On the day before baseball’s All-Star game, everyone has a few words to say. The best players in the world gather in one spot, enjoying the fellowship, free of the pressure to win a game.
The day was particularly special for Zack Greinke, who has pitched in the considerable shadow of Clayton Kershaw for the last three years. Greinke has a 1.39 earned-run average, in a year no other starter has an ERA below 2.00. No starter has pitched at least 100 innings and arrived at the All-Star break with a lower ERA since 1968.
Greinke, selected as the National League starting pitcher in Tuesday’s All-Star game, joined NL Manager Bruce Bochy, American League Manager Ned Yost and AL starter Dallas Keuchel at a news conference Monday. Bochy spoke briefly. So did Yost, and Keuchel.
Greinke can be blunt, dry, funny and incisive, far more so than most of his contemporaries. But he does not particularly enjoy public speaking, and he saw no need to change amid the giddiness surrounding the All-Star game. He was asked whether he might like to say a few words, and said no.
After the news conference, Greinke spoke with a handful of reporters. When a television crew summoned him for an appearance, he declined.
“No live TV,” he said. “I always mess up.”
Greinke, in his third and possibly final season with the Dodgers, could succeed Kershaw as the NL Cy Young Award winner. Greinke won the award in 2009, but he did not finish in the top 10 in voting any other time in his first nine seasons. He finished eighth in his debut season with the Dodgers and seventh last year.
“I’ve probably changed more than anyone else in baseball over the past 10 years,” Greinke said. “There have been a lot of changes, going from control pitcher to power pitcher to power pitcher that wasn’t very good to control pitcher that was OK. I’m kind of a mix right now.”
Kershaw marvels at how Greinke manages to evolve and succeed.
“I can’t do it the way he does it,” Kershaw said. “He’s a better athlete or something, because he just is able to repeat and repeat and repeat, and throw strikes, and paint and command with four pitches and reinvent himself over and over again, really with less effort than I’m able to do it.
“Just all the way around, it takes more effort for me. We’re wired a little different, obviously, but I think Zack could roll out of bed and paint. If I take a day off, I don’t know where it’s going to go.”
Greinke is widely expected to opt out of his contract after the season, meaning he would forfeit three years and a guaranteed $71 million in search of a longer deal. He turns 32 in October.
Max Scherzer, who turns 31 this month, got seven years and $210 million from the Washington Nationals last off-season. Jon Lester, 31, got six years and $155 million from the Chicago Cubs.
Greinke declined to discuss his opt-out decision. He said he has enjoyed his time with the Dodgers, citing the league-leading attendance, the new clubhouse, and the coaching and training staffs.
“And we win,” he said. “It’s a pretty darned good combination. If you get rid of some of the traffic, it would be perfect.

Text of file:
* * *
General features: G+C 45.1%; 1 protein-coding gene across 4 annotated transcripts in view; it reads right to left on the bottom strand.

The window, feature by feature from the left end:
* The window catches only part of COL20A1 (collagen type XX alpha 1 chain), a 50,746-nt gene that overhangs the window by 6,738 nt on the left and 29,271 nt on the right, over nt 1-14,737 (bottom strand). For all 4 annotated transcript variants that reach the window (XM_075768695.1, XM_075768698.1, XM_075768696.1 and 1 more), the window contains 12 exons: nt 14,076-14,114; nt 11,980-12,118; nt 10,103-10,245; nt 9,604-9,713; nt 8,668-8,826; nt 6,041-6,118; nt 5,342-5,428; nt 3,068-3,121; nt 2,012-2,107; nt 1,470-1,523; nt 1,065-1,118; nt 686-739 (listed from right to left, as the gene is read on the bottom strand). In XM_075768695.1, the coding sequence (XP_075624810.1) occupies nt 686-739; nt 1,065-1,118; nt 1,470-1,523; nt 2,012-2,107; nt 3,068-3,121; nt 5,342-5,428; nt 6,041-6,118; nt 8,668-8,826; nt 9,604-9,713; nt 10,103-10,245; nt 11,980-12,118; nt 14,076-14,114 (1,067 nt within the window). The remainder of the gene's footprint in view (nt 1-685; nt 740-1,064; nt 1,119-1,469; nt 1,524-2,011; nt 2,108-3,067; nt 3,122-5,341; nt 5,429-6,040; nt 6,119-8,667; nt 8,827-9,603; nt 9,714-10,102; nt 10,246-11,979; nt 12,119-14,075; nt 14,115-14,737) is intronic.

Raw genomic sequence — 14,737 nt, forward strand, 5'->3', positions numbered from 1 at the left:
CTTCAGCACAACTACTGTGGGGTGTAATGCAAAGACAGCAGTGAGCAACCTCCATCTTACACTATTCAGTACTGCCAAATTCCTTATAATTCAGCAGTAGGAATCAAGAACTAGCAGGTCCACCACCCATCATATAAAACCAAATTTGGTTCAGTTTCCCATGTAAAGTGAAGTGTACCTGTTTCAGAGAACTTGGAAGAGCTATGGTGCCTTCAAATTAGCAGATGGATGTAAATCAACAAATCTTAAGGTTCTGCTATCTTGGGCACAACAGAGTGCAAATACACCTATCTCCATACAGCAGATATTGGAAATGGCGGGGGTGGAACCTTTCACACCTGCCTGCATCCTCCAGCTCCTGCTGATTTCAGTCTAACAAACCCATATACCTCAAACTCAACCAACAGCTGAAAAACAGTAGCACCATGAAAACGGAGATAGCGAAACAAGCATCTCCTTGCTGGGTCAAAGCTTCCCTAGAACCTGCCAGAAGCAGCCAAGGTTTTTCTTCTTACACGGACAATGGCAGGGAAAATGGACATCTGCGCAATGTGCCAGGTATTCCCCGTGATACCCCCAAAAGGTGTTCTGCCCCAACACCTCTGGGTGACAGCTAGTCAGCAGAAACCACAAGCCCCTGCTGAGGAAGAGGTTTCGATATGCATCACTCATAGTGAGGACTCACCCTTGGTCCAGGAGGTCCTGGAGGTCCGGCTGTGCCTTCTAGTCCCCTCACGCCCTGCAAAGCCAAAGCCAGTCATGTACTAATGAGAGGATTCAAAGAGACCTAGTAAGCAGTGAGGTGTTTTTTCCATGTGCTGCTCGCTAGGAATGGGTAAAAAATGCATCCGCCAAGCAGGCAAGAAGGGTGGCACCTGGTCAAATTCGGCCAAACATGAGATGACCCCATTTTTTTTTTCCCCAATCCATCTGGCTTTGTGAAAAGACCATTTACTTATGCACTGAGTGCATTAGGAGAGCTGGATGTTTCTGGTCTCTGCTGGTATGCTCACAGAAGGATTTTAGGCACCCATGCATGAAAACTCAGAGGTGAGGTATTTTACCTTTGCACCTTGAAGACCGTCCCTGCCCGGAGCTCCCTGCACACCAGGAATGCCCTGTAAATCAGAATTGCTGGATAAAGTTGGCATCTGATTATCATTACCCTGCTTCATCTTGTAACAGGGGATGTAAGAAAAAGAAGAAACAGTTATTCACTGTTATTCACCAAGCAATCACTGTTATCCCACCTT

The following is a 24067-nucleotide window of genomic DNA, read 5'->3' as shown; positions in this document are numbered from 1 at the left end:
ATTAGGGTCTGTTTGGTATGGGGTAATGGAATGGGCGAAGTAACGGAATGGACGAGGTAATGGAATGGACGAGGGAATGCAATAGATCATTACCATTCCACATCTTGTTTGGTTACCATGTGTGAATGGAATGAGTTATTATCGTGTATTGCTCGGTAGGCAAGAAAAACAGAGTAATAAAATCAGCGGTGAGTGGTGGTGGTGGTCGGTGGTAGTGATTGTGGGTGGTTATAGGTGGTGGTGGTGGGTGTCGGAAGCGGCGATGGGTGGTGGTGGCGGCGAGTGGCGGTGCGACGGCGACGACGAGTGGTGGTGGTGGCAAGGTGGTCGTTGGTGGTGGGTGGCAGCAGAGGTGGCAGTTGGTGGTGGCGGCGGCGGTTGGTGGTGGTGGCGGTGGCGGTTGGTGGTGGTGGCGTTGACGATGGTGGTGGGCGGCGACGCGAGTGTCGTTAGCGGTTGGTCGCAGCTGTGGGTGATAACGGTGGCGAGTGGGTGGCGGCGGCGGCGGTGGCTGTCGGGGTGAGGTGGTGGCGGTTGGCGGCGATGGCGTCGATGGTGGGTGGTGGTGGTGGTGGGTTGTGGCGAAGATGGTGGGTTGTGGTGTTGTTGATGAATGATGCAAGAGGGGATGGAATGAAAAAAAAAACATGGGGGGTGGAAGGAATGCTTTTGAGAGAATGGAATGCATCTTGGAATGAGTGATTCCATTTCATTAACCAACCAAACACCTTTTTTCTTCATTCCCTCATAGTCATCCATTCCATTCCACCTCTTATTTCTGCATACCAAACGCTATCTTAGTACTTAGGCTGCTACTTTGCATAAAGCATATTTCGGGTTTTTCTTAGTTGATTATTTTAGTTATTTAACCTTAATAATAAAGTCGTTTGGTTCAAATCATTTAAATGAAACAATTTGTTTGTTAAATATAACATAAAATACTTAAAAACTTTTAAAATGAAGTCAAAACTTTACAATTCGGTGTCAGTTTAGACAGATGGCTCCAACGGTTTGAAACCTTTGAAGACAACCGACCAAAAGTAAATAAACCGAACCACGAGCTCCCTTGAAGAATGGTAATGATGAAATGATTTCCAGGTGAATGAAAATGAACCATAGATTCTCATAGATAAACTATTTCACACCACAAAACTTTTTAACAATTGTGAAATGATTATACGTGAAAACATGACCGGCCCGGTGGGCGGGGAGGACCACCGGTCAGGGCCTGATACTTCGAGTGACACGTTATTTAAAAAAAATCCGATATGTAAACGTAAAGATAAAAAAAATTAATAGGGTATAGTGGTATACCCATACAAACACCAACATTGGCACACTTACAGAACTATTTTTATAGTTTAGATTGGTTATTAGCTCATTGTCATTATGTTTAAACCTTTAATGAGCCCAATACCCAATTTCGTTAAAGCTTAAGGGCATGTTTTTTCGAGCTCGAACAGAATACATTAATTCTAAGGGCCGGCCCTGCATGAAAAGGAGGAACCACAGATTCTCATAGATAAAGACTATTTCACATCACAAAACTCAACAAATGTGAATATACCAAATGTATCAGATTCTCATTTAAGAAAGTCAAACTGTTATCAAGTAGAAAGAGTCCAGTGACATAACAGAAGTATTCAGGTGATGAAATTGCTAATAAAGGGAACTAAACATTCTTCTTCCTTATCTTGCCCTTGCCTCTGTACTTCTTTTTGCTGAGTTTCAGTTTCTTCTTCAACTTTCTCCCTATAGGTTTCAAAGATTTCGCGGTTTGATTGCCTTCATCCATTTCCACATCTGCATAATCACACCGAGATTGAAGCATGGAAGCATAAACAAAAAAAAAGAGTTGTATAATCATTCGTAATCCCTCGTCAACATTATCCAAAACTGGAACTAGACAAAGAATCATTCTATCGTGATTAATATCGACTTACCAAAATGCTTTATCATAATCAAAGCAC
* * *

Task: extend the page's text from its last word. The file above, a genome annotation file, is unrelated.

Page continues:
“Or: closer to the beach. One of the two.”
How many teams could offer that kind of combination?
“If you take out the beach part, there’s probably a couple,” he said, “but only a couple.”
The Dodgers have won the NL West in each of Greinke’s seasons in Los Angeles, but they were eliminated in the first round last year and in the National League Championship Series two years ago. He does not necessarily believe this year’s team is in a better position to win in October, citing the season-ending injury to Hyun-Jin Ryu that triggered the move of Brett Anderson to No. 3 in the starting rotation.
“Having Ryu healthy is a big difference,” Greinke said. “He was such a good pitcher. So there were three elite pitchers. Brett has done a terrific job, but Ryu was on a different level, even though I am a big fan of Brett.”
The Dodgers hope to trade for a starting pitcher, or two, before the July 31 nonwaiver deadline. However, Greinke does not believe the Dodgers’ front office will deploy the team’s virtually unlimited payroll to make a win-at-all-cost deal.
“We could bring in anyone we want, but is it going to be worth the cost?” Greinke said. “It’s not like this is the last season the Dodgers are ever going to play. They’ve got to think beyond who they could bring in for this year’s benefit.”
Kershaw said last year that the Dodgers’ season would not be successful if the team did not advance to the World Series. Greinke did not deny that the World Series was the bar for success or failure in L.A.
“Probably, but I don’t view it as any pressure. That’s our goal every year, to win the World Series, like it is at most places. In L.A., it really is,” said Greinke, who played the first seven seasons of his career with the Kansas City Royals, when the team never finished closer than 13 1/2 games out of first place.
“In Kansas City, most of the time, if we’d have made it to the playoffs, we would have been happy,” Greinke said. “But our team wasn’t that good.”
He will be the first Dodgers pitcher to start an All-Star game since Brad Penny in 2006. He said his family is more excited than he is, especially his wife, Emily, who is two or three weeks away from giving birth to a son.
“She found a way to get out here,” Greinke said, “even though she probably shouldn’t have.”